Friday, October 2, 2009

The Catholic Church's Jurisdiction Over Suffering.

At the BC Catholic, Msgr. Pedro Lopez-Gallo weighs in on the rising assisted suicide movements in Canada, Britain and the US by reminding us of its roots: in the pagan world. Yet his analysis is messy. If assisted suicide (and suicide) are pagan acts, why did Christians of old practice it and receive martyr status?

Direct and indirect suicides also occurred during the early days of Christianity, when certain holy virgins and martyrs would kill themselves in defence of their virtue. In modern times, St. Maria Goretti chose to be killed rather than give up her virginity, and St. Maximilian Kolbe volunteered to take the place of a fellow prisoner about to be executed by the Nazis.

All these examples embody the supreme act of self sacrifice and the heights that love can reach: in Jesus’s words, “There is no greater love than to lay down one’s life for one’s friends” (John 15:13).

Lopez-Gallo goes on to note the Catholic Church's later condemnation of assisted suicide but offers backhanded compassion to those who chose it:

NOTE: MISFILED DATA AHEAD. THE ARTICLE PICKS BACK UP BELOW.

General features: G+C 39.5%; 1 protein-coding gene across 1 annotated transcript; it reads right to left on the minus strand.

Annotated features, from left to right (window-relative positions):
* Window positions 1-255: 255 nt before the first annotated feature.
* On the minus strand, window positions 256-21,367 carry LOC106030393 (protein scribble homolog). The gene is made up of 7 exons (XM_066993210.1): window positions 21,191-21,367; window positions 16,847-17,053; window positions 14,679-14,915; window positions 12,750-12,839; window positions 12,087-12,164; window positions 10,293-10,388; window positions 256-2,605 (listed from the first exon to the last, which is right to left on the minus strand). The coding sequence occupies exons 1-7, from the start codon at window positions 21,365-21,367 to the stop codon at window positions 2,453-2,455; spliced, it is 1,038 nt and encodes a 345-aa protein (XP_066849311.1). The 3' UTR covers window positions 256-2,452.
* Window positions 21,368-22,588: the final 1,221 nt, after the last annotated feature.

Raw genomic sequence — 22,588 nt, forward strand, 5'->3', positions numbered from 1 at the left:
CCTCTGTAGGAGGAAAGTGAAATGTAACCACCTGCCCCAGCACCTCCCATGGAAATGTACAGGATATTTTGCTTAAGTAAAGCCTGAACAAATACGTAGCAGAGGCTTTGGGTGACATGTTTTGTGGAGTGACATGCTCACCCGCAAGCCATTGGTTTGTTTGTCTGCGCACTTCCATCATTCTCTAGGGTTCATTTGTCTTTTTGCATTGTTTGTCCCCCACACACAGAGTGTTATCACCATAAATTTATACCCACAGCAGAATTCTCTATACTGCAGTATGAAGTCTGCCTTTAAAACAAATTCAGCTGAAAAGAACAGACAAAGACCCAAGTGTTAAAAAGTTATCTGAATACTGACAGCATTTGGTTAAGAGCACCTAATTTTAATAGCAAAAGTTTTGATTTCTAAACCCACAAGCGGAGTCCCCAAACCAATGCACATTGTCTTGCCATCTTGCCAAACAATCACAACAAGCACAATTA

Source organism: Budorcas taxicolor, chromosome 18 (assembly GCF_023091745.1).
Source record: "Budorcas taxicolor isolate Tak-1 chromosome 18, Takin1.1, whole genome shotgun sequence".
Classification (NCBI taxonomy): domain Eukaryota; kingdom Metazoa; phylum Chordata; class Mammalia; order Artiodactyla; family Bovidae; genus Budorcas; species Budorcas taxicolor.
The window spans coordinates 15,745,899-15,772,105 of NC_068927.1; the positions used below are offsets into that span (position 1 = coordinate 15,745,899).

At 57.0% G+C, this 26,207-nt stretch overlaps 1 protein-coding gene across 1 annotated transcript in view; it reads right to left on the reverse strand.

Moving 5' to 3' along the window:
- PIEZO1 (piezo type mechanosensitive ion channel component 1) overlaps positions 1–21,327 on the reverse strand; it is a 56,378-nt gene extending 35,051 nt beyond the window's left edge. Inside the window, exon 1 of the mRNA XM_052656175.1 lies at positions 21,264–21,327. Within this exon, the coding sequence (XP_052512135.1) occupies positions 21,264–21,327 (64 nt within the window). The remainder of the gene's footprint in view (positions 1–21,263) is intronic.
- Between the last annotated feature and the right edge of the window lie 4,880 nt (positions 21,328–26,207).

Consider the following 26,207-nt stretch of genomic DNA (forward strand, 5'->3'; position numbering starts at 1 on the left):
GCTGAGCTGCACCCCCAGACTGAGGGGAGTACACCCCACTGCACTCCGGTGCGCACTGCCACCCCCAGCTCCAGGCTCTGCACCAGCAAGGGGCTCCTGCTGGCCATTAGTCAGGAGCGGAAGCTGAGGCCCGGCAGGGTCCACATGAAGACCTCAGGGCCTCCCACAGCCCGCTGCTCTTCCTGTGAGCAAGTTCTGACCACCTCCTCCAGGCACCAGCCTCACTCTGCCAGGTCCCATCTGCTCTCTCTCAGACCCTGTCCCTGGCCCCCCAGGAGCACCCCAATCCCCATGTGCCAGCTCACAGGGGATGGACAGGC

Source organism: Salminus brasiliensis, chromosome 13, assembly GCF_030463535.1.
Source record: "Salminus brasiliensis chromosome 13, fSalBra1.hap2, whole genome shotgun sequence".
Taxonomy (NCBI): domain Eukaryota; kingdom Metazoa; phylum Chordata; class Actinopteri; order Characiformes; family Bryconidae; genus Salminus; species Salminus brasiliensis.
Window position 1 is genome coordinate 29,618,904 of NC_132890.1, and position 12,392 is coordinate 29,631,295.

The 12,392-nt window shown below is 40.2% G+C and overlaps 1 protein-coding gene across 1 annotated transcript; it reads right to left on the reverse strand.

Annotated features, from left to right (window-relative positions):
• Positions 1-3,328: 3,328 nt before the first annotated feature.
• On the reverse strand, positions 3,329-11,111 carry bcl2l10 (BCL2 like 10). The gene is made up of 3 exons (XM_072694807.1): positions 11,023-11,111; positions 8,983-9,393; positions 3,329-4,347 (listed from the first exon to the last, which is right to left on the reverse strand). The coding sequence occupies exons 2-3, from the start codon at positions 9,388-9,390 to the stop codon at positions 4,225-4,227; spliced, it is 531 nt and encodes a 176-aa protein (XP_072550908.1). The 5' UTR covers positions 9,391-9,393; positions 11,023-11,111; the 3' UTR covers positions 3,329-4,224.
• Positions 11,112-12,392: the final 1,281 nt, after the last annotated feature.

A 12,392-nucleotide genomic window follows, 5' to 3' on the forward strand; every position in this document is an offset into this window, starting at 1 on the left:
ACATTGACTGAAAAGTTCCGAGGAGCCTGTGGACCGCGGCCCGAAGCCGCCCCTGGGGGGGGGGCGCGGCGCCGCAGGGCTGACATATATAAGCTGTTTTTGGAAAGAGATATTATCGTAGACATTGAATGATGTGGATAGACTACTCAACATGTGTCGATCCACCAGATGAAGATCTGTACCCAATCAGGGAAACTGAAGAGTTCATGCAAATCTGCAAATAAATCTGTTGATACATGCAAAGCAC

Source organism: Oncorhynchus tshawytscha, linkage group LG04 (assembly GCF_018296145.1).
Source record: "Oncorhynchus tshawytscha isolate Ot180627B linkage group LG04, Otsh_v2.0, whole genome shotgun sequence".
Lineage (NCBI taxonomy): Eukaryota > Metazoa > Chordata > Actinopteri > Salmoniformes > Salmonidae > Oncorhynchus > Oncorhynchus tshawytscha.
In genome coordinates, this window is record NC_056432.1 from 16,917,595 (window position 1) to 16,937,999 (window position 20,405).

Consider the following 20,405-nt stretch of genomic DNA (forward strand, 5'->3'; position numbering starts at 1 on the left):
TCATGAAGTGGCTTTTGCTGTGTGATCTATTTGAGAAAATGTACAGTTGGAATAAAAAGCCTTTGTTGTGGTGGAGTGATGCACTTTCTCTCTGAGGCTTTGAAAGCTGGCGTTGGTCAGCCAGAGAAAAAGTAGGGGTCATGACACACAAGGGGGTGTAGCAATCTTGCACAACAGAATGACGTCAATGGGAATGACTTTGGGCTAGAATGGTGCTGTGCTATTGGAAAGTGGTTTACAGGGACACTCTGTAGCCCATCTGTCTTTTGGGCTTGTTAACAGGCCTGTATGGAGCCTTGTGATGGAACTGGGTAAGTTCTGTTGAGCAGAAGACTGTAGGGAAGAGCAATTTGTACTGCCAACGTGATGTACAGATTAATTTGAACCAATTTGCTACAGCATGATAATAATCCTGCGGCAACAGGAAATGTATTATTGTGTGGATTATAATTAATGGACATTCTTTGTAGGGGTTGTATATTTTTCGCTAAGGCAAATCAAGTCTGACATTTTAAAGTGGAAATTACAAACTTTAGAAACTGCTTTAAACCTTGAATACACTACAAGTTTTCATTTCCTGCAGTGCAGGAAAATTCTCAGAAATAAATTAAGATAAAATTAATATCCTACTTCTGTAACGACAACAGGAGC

By the 19th century, free thinkers and modern philosophers were presenting suicide as the ultimate tool of self-determination and as proof that there is no eternal life, no afterlife and no soul. Our mother the Church condemned suicide and imposed serious penalties, denying ecclesiastical burials to those who died by their own hand (old Latin Code, c. 1240).

The Church no longer imposes such severe penalties because we now recognize that many of those who take their own lives are under extreme emotional and psychological distress and, most important, did not kill themselves in “odium fidei” (in hatred of the faith)

While the Catholic church now allows Mass for those who commit suicide - if only because no one is able to know if the dying proclaimed love for Christ in their last breath, assisted suicide and suicide, he concludes, are still an affront to God, to faith, and to the church.

He notes that others are led to assist suicide for monetary reasons and that some elect suicide because of mental infirmity, fully missing the legal and physical considerations surrounding the issue.

What he fails to state plainly is the jurisdiction the Catholic Church still seeks to assert, via opposition to assisted suicide, over the realm of suffering. The state, of course, would like that jurisdiction, as we see in the pending appeal case Baxter v Montana. So of course would the medical industry. It is this contested jurisdiction over suffering that has once again coalesced to deprive the suffering of their choice.

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